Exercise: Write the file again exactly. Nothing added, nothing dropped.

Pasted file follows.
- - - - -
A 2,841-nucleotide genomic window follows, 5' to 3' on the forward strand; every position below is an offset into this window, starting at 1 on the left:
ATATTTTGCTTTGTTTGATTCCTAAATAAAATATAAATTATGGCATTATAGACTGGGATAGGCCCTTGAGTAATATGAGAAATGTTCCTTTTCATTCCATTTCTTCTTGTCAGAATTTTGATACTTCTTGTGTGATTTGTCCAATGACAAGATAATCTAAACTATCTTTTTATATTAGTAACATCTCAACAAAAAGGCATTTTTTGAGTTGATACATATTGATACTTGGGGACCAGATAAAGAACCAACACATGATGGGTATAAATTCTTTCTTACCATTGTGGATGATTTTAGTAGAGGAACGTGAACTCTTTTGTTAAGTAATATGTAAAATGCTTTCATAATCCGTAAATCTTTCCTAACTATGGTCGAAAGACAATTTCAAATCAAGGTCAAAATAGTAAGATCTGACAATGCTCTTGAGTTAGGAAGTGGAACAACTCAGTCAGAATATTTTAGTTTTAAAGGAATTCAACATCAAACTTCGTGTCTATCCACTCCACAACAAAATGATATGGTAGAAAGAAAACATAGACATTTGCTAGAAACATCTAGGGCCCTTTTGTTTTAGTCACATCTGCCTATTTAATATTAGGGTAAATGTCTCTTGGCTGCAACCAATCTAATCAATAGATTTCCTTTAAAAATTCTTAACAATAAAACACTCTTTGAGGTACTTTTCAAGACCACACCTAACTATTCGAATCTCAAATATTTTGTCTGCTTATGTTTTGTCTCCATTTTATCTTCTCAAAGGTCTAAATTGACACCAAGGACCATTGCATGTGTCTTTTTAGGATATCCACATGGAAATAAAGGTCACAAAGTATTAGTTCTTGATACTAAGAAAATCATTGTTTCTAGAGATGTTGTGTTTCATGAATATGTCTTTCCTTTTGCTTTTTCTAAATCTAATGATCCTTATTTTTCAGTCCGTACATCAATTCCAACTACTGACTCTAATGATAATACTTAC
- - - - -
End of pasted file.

A 2,841-nucleotide genomic window follows, 5' to 3' on the forward strand; every position below is an offset into this window, starting at 1 on the left:
ATATTTTGCTTTGTTTGATTCCTAAATAAAATATAAATTATGGCATTATAGACTGGGATAGGCCCTTGAGTAATATGAGAAATGTTCCTTTTCATTCCATTTCTTCTTGTCAGAATTTTGATACTTCTTGTGTGATTTGTCCAATGACAAGATAATCTAAACTATCTTTTTATATTAGTAACATCTCAACAAAAAGGCATTTTTTGAGTTGATACATATTGATACTTGGGGACCAGATAAAGAACCAACACATGATGGGTATAAATTCTTTCTTACCATTGTGGATGATTTTAGTAGAGGAACGTGAACTCTTTTGTTAAGTAATATGTAAAATGCTTTCATAATCCGTAAATCTTTCCTAACTATGGTCGAAAGACAATTTCAAATCAAGGTCAAAATAGTAAGATCTGACAATGCTCTTGAGTTAGGAAGTGGAACAACTCAGTCAGAATATTTTAGTTTTAAAGGAATTCAACATCAAACTTCGTGTCTATCCACTCCACAACAAAATGATATGGTAGAAAGAAAACATAGACATTTGCTAGAAACATCTAGGGCCCTTTTGTTTTAGTCACATCTGCCTATTTAATATTAGGGTAAATGTCTCTTGGCTGCAACCAATCTAATCAATAGATTTCCTTTAAAAATTCTTAACAATAAAACACTCTTTGAGGTACTTTTCAAGACCACACCTAACTATTCGAATCTCAAATATTTTGTCTGCTTATGTTTTGTCTCCATTTTATCTTCTCAAAGGTCTAAATTGACACCAAGGACCATTGCATGTGTCTTTTTAGGATATCCACATGGAAATAAAGGTCACAAAGTATTAGTTCTTGATACTAAGAAAATCATTGTTTCTAGAGATGTTGTGTTTCATGAATATGTCTTTCCTTTTGCTTTTTCTAAATCTAATGATCCTTATTTTTCAGTCCGTACATCAATTCCAACTACTGACTCTAATGATAATACTTAC